If we lose the horde roll, much of the same strategy applies, we just need to survive the first turn relatively intact. If we manage that, we can get our plan in motion. A couple of dead Swamp Stalkers isn't a bad thing, since it deters our opponent from using Reserves, lest they find their units Mutated.

Rising Tides

One of our primary strategies is to manipulate terrain to our advantage and keep our opponent frustrated and stuck. There are four spells available to us that will push this goal, so let's dive into the details of each of those spells and see the powerhouse options we have at our disposal.

Transmute Rock to Mud - Yellow (Earth) - Cost: 6

Target any opposing army. Subtract [six] maneuver results from the target’s rolls until the beginning of your next turn.

Transmute Rock to Mud is a powerhouse spell if you have access to Earth magic in your army. Apart from the obvious maneuver reduction that works in our favor, it has another important aspect that is often missed: due to the order of roll resolution, any faction that "counts maneuvers as saves" loses maneuvers before they are converted to saves!

Flash Flood is the first of our actual terrain manipulation spells. It stacks by increasing the number of maneuvers needed to keep the terrain from rolling back, and it is made even stronger with the application of Transmute Rock to Mud. However it can only ever turn a terrain down once per turn, so doubling it up won't actually roll the terrain down twice.

Flash Flood - Green (Water) - Cost: 4

Target any terrain. Reduce that terrain one step unless an opposing army at that terrain generates at least [six] maneuver results. A terrain may never be reduced by more than one step during a player's turn from the effects of Flash Flood.

Tidal Wave - Green (Water) - Cost: 5

Target any terrain. Each army at that terrain takes [four] points of damage, and makes a combination save and maneuver roll. The terrain is reduced one step unless an army generates at least [four] maneuver results. A terrain may never be reduced by more than one step during a player's turn from the effects of Tidal Wave.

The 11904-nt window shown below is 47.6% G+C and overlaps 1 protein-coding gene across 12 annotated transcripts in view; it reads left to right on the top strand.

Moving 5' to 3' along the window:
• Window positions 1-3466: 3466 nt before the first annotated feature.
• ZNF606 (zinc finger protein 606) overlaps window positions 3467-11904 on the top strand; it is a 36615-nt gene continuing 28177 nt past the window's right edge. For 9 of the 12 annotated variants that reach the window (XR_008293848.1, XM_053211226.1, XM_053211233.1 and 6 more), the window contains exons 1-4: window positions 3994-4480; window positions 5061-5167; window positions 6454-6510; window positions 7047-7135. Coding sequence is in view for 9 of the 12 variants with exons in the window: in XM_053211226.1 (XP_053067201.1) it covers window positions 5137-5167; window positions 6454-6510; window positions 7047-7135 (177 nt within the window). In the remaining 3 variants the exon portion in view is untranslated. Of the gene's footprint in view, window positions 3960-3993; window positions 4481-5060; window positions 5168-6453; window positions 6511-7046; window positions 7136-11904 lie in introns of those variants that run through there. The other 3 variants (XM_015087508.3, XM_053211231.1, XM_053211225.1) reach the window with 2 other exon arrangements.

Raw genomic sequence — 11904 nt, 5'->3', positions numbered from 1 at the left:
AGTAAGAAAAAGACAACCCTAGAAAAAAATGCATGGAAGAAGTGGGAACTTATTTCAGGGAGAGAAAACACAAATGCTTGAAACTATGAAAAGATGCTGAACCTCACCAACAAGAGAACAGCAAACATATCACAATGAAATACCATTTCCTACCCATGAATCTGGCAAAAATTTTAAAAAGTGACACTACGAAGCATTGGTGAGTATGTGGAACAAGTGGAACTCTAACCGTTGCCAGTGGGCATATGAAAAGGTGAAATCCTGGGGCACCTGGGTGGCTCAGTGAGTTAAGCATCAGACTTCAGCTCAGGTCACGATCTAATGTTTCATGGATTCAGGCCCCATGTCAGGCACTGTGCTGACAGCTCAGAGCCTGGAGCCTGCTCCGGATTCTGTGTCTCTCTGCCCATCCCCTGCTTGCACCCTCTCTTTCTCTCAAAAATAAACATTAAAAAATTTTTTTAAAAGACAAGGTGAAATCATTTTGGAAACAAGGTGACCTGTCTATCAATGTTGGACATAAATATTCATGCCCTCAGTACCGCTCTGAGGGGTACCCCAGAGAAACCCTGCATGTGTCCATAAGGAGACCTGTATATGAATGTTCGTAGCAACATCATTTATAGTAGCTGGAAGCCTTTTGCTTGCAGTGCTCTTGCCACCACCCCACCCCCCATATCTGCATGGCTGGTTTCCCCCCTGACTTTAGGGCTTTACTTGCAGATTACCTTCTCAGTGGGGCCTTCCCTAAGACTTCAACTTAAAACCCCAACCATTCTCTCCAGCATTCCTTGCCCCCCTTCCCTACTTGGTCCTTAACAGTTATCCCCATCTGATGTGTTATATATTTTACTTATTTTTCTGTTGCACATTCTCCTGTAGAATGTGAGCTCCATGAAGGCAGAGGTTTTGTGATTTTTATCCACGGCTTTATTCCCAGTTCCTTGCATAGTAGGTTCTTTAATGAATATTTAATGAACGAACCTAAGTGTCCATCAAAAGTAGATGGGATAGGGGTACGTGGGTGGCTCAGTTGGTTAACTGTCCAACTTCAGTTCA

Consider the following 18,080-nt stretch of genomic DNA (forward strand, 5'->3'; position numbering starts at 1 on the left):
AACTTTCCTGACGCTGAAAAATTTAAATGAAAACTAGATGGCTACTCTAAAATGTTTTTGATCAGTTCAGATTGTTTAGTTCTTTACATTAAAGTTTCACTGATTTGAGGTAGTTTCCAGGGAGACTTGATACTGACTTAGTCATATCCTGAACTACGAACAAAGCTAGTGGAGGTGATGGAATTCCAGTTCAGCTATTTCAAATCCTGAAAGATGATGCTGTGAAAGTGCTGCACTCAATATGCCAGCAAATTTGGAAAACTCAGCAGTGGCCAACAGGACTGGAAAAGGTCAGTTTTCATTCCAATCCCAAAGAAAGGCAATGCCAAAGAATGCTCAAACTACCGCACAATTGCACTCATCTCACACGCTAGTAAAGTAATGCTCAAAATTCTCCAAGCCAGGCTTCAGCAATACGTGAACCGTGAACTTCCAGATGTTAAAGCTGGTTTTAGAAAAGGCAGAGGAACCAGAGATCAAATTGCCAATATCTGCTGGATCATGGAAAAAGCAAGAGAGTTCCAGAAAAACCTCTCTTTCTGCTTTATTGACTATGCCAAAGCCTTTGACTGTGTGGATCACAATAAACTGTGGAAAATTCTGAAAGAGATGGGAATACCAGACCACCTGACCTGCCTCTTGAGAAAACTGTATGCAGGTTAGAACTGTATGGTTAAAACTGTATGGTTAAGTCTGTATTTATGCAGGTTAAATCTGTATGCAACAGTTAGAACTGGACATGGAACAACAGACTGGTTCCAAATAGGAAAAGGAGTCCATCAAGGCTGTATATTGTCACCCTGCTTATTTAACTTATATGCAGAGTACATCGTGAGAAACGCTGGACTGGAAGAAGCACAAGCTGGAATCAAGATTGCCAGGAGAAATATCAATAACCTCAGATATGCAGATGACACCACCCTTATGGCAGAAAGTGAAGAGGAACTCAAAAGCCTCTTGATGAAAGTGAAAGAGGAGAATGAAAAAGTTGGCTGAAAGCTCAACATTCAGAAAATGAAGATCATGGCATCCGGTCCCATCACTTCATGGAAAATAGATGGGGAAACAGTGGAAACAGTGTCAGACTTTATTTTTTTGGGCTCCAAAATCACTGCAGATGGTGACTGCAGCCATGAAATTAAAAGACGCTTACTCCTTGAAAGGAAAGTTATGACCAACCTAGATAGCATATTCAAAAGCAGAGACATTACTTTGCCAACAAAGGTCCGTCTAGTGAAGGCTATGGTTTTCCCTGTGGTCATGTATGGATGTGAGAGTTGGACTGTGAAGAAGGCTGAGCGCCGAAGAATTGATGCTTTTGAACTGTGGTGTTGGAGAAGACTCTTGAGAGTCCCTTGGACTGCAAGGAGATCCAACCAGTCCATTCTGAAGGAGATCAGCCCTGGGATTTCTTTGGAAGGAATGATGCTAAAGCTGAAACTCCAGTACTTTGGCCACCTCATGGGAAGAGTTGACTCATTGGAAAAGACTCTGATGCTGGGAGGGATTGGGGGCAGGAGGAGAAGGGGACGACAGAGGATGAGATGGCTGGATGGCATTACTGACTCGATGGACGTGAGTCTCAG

The third piece of the puzzle is Tidal Wave. This spell is a variation on Flash Flood, which deals damage and potentially forces a terrain down a face, if the army cannot generate enough maneuvers. Paired with Flash Flood, a terrain can be forced down two steps in a single turn, and Transmute Rock to Mud can help ensure that both of these spells succeed. Don't forget that Transmute Rock to Mud also hurts certain factions who rely on maneuvers for saves, making Tidal Wave doubly threatening for them.

Mire gives us just one more option for locking up terrains and keeping our opponents reeling. Even if we throw this spell at the same terrain where our cavalry are working, they have lots of maneuvers so they can still function quite effectively.

If we throw Transmute Rock to Mud at their army first, they are going to be stuck in that Mire for a good long while.

Mire - Green (Water) - Cost: 5

Target any terrain. Until the beginning of your next turn, any army marching at that terrain must first make a maneuver roll. The marching player then selects health-worth of units equal to the maneuver results generated by this first roll. The army uses only those units, and items they carry, for any rolls in the march for both the maneuver step and the action step.

Final Notes

We designed this army to highlight the strength of terrain control magic, as well as show the benefits of mixing multiple factions into one army. The use of a single unifying element paired with magic equipment of the same element demonstrates how an army can reach deep into faction-specific spells of multiple factions without spending too many points spread across them.

The ability to utilize Tidal Wave and Flash Flood in the same turn can potentially set our opponent back multiple turns in one shot, and even with the changes in rules version 4.01, Mire remains a strong spell for hindering our adversary.

We'd love to hear what you think, so send us your feedback to info@thedicemustflow.com